What to consider when looking for a concealed carry class

Not all classes are created equal

By Tara Evans - Executive Producer

KISSIMMEE, Fla. - More people all over the state of Florida every year are choosing to invest in their personal safety by purchasing firearms and getting their concealed weapons permits.

When the program was first started in 1988, 32,814 permits were issued. At the end of the 2018 fiscal year, 1,927,724 people across the state had valid licenses to concealed carry.

According to the Florida Department of Agriculture, as of Jan. 31, at least 370,816 of those people live in Central Florida.

But the problem is, experts say having a permit doesn't necessarily mean you're proficient with a firearm or even know how to safely handle it.

That's because even if you take a concealed carry permit class, not all classes are created equal. 

Trooper Steve Montiero said that as a law enforcement officer, his top priority is safety, so he took a News 6 executive producer to see what a quality class entails.


Why all classes aren't created equal

John Lassiter has been a firearms instructor at Addison's Gun Shop in Kissimmee for nearly 30 years.

In that time, he said, he believes he has taught firearm safety to anywhere from 3,000 to 5,000 people.

It all started once he realized that not every concealed carry class focuses on safety.

"A gentleman comes in with a concealed weapons permit, pulls it out and shows it to me and says, 'I'd like to see one of those guns there,'" Lassiter said. "So I pulled out a simple five-shot revolver, open the cylinder up and hand it to him clean. And he said, 'How did you do that?' He had a concealed weapons license and didn't know how to open up a five-shot revolver to see if it was safe or not."

When News 6 looked up several different classes offered in Central Florida, we found there don't seem to be many standards. The Department of Agriculture only requires that you submit proof of competency with a firearm to qualify. To do that, you need a certificate of completion from a hunter safety course, a safety and training course for law enforcement officers or a course taught by an instructor certified by the National Rifle Association, the Criminal Justice Standards and Training Commission or the Florida Department of Agriculture and Consumer Services.

But we couldn't find any specifics from the department on what that class must contain. Class descriptions from different places vary. Some say you must already be proficient with a firearm, others such as  Lassiter's, say they teach safety from the ground up. Classes can vary in length and price. Some let you take portions online. The amount of range time can vary. The list of differences goes on.

Checking reviews on classes reveals discrepancies, too. People said some classes consist of a movie and five minutes on the range. Others wrote that they had a comprehensive discussion with an instructor with a full demonstration of how firearms work before taking to the range.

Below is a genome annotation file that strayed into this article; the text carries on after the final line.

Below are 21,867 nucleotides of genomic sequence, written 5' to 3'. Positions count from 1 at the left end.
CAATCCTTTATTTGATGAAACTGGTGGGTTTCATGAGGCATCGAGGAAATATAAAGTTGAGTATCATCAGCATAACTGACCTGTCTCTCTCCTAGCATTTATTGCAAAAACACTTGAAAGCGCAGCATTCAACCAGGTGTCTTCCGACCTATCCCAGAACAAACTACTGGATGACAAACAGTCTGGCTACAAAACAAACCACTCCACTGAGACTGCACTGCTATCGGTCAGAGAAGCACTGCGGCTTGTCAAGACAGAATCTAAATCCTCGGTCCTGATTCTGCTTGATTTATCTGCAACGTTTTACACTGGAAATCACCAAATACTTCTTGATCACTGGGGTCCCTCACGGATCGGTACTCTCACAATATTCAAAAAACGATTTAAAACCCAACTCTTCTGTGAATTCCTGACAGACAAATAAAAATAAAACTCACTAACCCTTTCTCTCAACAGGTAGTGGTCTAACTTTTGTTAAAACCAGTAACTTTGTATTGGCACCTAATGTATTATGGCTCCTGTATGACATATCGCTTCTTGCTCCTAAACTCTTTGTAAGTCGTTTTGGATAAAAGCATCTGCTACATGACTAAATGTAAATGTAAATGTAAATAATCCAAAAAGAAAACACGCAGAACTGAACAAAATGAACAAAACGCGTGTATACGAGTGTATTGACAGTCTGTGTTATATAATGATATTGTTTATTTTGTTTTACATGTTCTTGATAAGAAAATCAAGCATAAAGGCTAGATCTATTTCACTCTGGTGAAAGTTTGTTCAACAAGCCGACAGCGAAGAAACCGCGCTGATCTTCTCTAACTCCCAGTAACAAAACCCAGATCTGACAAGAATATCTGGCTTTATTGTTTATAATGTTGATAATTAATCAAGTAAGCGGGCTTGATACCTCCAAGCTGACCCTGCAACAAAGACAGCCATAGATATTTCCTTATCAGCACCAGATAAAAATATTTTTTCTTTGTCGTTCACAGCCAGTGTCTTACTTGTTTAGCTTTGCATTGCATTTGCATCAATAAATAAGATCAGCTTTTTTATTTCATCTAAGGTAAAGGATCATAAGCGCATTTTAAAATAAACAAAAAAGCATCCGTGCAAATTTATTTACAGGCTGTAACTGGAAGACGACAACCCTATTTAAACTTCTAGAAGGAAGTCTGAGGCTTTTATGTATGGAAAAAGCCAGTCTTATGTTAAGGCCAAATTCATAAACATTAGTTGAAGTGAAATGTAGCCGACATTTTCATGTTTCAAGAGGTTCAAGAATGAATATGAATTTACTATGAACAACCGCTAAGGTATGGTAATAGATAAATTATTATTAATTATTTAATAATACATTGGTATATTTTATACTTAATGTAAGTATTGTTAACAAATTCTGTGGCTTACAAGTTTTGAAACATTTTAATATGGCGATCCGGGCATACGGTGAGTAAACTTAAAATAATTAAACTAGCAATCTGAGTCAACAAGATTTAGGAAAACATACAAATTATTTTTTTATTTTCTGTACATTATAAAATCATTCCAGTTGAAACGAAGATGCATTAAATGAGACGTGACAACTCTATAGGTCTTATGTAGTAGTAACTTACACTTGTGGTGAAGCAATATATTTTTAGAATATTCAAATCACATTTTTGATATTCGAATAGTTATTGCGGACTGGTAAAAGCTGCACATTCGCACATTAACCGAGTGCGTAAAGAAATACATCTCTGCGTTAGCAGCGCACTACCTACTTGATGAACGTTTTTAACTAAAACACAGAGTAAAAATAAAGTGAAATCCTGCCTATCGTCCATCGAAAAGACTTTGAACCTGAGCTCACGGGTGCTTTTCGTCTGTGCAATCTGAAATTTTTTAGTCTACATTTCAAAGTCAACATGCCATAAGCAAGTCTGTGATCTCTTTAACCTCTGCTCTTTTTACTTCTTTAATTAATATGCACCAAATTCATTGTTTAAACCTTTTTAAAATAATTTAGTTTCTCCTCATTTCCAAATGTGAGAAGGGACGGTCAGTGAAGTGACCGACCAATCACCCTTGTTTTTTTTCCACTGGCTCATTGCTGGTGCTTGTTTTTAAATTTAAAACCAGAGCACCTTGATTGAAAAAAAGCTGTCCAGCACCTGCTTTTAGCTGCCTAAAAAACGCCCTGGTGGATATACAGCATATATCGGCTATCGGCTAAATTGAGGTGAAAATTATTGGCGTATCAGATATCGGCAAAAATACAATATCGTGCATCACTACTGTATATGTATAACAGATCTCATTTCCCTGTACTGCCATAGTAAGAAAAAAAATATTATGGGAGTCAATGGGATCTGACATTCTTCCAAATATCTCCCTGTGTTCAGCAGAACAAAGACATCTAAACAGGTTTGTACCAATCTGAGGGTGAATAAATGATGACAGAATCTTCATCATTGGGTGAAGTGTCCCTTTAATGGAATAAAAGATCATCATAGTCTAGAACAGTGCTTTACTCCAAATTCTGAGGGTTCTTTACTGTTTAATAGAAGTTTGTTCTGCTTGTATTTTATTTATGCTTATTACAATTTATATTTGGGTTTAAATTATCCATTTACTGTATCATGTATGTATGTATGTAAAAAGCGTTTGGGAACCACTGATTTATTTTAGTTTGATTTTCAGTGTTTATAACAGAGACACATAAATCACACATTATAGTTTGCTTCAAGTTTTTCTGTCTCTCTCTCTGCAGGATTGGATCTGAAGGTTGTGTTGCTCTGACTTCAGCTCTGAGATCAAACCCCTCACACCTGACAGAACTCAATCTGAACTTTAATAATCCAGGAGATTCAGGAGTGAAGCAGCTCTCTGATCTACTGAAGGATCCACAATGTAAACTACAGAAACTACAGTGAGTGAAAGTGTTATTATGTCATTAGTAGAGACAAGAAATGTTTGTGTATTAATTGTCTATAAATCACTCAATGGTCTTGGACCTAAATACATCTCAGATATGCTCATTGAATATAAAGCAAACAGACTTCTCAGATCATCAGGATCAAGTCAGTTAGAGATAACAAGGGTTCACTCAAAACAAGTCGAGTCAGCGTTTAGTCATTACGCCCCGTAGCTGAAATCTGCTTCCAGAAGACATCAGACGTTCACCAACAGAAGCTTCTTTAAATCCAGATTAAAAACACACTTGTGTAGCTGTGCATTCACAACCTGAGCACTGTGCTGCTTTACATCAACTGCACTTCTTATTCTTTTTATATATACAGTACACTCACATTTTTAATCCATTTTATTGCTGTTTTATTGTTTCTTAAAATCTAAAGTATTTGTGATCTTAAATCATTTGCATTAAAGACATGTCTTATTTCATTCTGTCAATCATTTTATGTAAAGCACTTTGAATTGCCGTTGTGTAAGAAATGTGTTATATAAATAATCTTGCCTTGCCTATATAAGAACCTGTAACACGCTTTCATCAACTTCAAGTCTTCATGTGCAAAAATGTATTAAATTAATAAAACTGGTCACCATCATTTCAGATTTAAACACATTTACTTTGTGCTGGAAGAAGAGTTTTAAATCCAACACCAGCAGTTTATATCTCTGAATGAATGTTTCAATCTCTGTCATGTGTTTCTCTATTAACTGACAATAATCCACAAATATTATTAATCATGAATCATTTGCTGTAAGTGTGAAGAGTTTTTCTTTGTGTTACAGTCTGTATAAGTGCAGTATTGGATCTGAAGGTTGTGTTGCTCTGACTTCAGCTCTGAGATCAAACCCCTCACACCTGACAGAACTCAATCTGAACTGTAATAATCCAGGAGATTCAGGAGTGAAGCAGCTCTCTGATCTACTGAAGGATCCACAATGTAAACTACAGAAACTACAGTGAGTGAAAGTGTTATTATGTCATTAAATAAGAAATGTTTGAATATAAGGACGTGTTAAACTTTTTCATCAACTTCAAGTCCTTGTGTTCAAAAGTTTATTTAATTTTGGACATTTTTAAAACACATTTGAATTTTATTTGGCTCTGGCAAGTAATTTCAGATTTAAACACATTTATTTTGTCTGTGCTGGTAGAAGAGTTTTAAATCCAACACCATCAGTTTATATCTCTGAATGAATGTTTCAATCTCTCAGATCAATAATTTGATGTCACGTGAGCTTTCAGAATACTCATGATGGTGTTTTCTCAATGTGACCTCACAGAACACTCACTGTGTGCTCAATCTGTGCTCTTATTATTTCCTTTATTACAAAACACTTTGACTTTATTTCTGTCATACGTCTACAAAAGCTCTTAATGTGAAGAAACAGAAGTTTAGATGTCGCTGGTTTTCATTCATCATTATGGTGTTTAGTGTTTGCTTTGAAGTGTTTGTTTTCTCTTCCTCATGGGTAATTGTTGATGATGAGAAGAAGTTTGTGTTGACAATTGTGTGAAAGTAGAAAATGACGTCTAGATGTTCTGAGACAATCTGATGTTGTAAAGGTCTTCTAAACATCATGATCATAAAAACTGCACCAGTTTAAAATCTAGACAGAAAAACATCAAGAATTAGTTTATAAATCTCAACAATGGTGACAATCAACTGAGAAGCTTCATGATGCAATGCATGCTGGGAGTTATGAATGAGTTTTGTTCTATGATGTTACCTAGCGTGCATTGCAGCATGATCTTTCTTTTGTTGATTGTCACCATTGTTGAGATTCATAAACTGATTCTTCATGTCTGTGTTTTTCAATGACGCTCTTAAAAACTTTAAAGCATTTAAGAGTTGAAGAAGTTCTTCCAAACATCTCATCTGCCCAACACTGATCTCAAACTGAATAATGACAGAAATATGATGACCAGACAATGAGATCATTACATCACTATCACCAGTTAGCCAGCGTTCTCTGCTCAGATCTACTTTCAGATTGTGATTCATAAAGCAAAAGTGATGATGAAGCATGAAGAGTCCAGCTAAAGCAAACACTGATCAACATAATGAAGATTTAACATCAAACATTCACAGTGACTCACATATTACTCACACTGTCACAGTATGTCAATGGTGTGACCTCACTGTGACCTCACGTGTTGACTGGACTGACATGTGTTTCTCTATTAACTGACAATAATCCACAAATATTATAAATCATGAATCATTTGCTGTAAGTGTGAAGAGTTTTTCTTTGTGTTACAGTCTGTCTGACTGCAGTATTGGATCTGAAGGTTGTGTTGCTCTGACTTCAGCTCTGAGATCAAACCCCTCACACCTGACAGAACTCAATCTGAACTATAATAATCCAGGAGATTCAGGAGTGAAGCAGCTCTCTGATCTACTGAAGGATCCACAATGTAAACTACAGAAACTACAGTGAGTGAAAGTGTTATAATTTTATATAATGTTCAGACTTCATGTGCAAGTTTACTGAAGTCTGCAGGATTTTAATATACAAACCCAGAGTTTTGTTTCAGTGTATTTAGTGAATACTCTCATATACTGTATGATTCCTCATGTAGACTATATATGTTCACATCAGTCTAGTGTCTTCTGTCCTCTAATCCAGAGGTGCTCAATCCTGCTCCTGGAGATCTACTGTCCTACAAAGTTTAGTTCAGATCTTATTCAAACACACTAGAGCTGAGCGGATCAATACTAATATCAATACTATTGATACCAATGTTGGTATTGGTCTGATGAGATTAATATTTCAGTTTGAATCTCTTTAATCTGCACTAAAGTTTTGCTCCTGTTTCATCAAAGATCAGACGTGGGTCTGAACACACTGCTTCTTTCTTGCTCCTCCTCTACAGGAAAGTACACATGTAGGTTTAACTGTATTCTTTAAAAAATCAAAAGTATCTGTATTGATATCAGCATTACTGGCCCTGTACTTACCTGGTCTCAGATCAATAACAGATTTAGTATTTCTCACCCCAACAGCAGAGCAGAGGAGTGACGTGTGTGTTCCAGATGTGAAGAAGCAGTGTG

So the bottom line is, depending on your level of proficiency, you're going to want to make sure you find a class that really teaches you what you need to know to stay safe. A quick and easy class may be for you if you're already an experienced gun owner. But if you're completely new to gun ownership, you may prefer a class that goes into more detail.

The focus on safety

Lassiter said the No. 1 thing he teaches is safety.

"I'm going to have 15 to 20 people from all walks of life, all different experience with guns, no experience with guns, everything else," Lassiter said. "Either they've never shot a gun, they've touched a gun, they've shot a 12-gauge shotgun, it hurts them so now they're scared of guns. They've had a bad experience, they've read something, something bad with a gun or firearm has happened in their family's history or whatever, so that's all out there."

Lassiter says he makes sure to cover the basics: how to buy a gun, firearm-related laws and restrictions, safe storage and other necessary beginner's tips.

"People take it for granted 'cause we're around guns, that they should know this. They don't," Lassiter said.

Lassiter starts every class with the NRA's Rules for Safe Gun Handling and then they're mentioned again several times throughout the class. The rules are:

  1. Always keep the gun pointed in a safe direction.
  2. Always keep your finger off the trigger until ready to shoot.
  3. Always keep the gun unloaded until ready to use.

Lassiter said if you follow those three rules, you're golden. He said a lot of people come into the class saying they don't want to carry a loaded gun. He pointed out that, if you wait until there's an emergency to load your gun, it may be too late and, as long as you're following the rules, you won't have a problem.

"Average protection shot -- and I'm not talking about law enforcement, I'm talking about the average individual -- is about 7 foot," Lassiter said. "People think they're going to take out an unloaded gun, and they're going to let that person 7 feet away watch them as they pull an unloaded gun out, load the gun, track the sight or whatever and then protect themself. It ain't happening."

Once all the provisions of the concealed carry license and safety are discussed, Lassiter shows the class how to handle an unloaded gun. Of particular importance is how you check to be sure a revolver or pistol is safe, meaning whether it's loaded when it's handed to you, and how to be sure you're never pointing a gun at anyone.